Senator Mullins raised the issue of diesel laundering and the matter of the importation of machinery, which he raised previously, and illegal tobacco activities. The black economy seems to be thriving again and that is a threat to the many legitimate businesses. We will raise that, in particular, with the Minister, Deputy Noonan, to see what can be done.
Senator Power sought a debate with the Minister for Education and Skills. The Minister, Deputy Quinn, will be in this House dealing with legislation next week and I hope to have him in later, in October, for statements and questions on education.
Senator Coghlan raised the issue of the capital of Ireland, Killarney, and local authorities there.
There is no doubt it is the tourism capital of the country. Senator Sheahan raised the issue of the Environmental Protection Agency, EPA, and problems in that regard. I suggest that the Joint Committee on the Environment, Transport, Culture and the Gaeltacht would be a more appropriate forum than the House at which the chief executive of the EPA could attend. There is also a request that I consider a visit by the Financial Regulator with the Committee on Procedure and Privileges. I do not think that we will be acceding to it. We will consider it but I think it is a matter for the Joint Committee on Finance, Public Expenditure and Reform. Senator Brennan concluded on diesel laundering, a matter which several other Senators raised.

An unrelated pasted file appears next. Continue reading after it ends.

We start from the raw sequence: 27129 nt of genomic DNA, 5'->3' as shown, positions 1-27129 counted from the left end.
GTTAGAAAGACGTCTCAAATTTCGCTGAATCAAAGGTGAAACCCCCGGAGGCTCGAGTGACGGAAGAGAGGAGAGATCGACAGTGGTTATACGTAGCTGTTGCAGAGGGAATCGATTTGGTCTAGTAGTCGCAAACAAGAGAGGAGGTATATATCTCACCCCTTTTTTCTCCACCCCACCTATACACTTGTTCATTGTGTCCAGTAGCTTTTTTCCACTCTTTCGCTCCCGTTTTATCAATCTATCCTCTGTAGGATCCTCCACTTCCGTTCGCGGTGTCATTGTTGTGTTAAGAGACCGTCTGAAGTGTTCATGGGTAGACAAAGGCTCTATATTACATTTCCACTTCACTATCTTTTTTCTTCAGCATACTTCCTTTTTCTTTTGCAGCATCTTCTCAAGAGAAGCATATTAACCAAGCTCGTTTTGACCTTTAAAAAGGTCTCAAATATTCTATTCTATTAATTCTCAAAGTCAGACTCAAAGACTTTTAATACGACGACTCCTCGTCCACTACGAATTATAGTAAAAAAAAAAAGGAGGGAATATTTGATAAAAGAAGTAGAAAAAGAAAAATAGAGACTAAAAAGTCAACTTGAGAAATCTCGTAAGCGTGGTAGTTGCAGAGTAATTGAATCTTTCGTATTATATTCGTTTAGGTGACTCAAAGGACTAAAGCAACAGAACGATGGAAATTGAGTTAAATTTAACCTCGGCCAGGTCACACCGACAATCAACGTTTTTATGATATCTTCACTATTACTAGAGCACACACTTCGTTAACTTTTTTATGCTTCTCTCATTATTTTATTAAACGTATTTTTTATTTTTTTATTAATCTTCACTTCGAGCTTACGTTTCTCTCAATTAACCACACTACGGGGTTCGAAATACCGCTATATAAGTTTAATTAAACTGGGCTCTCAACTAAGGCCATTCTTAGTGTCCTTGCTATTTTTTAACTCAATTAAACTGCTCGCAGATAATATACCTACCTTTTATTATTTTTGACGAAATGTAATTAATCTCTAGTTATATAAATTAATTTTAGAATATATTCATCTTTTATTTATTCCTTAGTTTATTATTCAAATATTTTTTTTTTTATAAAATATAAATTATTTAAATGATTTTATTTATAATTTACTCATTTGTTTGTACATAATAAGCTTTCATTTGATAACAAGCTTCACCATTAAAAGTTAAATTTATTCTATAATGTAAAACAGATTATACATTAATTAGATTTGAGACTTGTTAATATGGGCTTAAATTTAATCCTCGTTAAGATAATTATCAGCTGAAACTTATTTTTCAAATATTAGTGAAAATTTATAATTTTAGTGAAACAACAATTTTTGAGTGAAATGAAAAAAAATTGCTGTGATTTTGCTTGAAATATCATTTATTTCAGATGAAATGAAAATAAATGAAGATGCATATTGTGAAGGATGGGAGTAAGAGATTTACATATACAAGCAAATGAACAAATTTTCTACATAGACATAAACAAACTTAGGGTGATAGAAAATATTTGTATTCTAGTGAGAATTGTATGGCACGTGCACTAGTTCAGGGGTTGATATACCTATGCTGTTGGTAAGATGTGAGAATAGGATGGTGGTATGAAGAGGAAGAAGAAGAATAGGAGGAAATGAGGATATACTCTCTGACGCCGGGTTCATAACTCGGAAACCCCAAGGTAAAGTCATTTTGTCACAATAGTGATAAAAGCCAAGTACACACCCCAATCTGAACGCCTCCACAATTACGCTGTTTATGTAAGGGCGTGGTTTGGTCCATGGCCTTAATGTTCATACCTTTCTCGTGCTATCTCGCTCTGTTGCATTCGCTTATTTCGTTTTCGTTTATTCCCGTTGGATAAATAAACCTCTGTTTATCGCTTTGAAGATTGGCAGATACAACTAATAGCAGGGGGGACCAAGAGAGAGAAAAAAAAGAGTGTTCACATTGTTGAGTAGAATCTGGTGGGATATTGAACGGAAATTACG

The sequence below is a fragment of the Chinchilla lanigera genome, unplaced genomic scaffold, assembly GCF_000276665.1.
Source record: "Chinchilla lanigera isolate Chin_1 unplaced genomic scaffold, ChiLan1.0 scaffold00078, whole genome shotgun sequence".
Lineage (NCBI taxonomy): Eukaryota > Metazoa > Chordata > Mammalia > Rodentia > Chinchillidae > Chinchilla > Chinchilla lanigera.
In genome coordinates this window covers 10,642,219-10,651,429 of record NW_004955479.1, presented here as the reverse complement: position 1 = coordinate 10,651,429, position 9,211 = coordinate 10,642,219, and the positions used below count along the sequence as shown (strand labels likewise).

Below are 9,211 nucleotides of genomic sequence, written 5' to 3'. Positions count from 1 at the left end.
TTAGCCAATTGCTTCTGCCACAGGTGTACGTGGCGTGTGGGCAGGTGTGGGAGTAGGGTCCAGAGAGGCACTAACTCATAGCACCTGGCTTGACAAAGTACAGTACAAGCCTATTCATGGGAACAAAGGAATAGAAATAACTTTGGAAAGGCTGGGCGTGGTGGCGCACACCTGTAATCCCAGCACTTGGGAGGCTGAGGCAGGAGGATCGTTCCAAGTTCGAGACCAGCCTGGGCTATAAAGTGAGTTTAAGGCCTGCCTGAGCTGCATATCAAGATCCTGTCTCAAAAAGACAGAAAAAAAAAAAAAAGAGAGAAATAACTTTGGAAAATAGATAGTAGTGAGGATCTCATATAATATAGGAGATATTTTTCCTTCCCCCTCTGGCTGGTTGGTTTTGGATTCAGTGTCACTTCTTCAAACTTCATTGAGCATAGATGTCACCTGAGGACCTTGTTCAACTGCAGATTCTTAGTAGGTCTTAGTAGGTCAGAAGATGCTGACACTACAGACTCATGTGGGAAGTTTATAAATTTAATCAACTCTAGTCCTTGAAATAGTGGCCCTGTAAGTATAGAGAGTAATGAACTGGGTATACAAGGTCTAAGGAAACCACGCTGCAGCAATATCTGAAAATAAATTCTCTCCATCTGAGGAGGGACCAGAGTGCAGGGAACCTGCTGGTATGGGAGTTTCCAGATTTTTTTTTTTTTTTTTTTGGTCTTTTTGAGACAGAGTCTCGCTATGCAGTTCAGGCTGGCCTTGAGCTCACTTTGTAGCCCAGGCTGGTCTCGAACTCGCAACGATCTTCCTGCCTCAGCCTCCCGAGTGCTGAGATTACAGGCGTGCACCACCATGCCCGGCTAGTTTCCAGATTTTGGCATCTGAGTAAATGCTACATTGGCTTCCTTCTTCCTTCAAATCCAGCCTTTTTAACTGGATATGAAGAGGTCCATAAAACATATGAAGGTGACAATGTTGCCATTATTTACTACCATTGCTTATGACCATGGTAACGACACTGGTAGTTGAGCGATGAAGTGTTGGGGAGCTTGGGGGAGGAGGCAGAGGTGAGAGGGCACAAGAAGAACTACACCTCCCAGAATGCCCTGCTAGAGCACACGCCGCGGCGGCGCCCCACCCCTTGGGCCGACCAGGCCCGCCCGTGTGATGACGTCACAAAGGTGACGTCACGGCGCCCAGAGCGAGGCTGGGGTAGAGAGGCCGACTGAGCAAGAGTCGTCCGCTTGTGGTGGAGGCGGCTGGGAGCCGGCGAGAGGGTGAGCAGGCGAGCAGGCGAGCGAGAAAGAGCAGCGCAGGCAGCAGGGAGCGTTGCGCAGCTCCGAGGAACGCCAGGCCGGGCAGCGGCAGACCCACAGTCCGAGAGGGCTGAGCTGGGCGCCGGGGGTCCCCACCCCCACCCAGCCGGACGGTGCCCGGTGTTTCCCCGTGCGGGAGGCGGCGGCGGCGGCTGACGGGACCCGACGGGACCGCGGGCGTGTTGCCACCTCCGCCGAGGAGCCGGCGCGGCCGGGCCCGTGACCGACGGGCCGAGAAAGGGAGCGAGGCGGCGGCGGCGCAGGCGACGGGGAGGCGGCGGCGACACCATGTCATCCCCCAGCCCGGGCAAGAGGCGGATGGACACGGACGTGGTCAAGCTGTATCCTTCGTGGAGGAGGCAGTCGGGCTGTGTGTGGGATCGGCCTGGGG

The Seanad Divided:
For the motion: 19 (Sean Barrett, Thomas Byrne, John Crown, David Cullinane, Mark Daly, Terry Leyden, Marc MacSharry, Rónán Mullen, David Norris, Trevor Ó Clochartaigh, Labhrás Ó Murchú, Darragh O'Brien, Ned O'Sullivan, Averil Power, Feargal Quinn, Kathryn Reilly, Jim Walsh, Mary White, Diarmuid Wilson)
Against the motion: 29 (Ivana Bacik, Paul Bradford, Terry Brennan, Deirdre Clune, Eamonn Coghlan, Paul Coghlan, Michael Comiskey, Martin Conway, Maurice Cummins, Jim D'Arcy, Michael D'Arcy, John Gilroy, Jimmy Harte, Aideen Hayden, James Heffernan, Imelda Henry, Lorraine Higgins, Caít Keane, Denis Landy, Maire Maloney, Mary Moran, Tony Mulcahy, Michael Mullins, Catherine Noone, Pat O'Neill, Tom Shehan, Jillian van Turnhout, John Whelan, Katherine Zappone)
Tellers: Tá, Senators Ned O'Sullivan and Diarmuid Wilson; Níl, Senators Ivana Bacik and Paul Coghlan.
Amendment declared lost.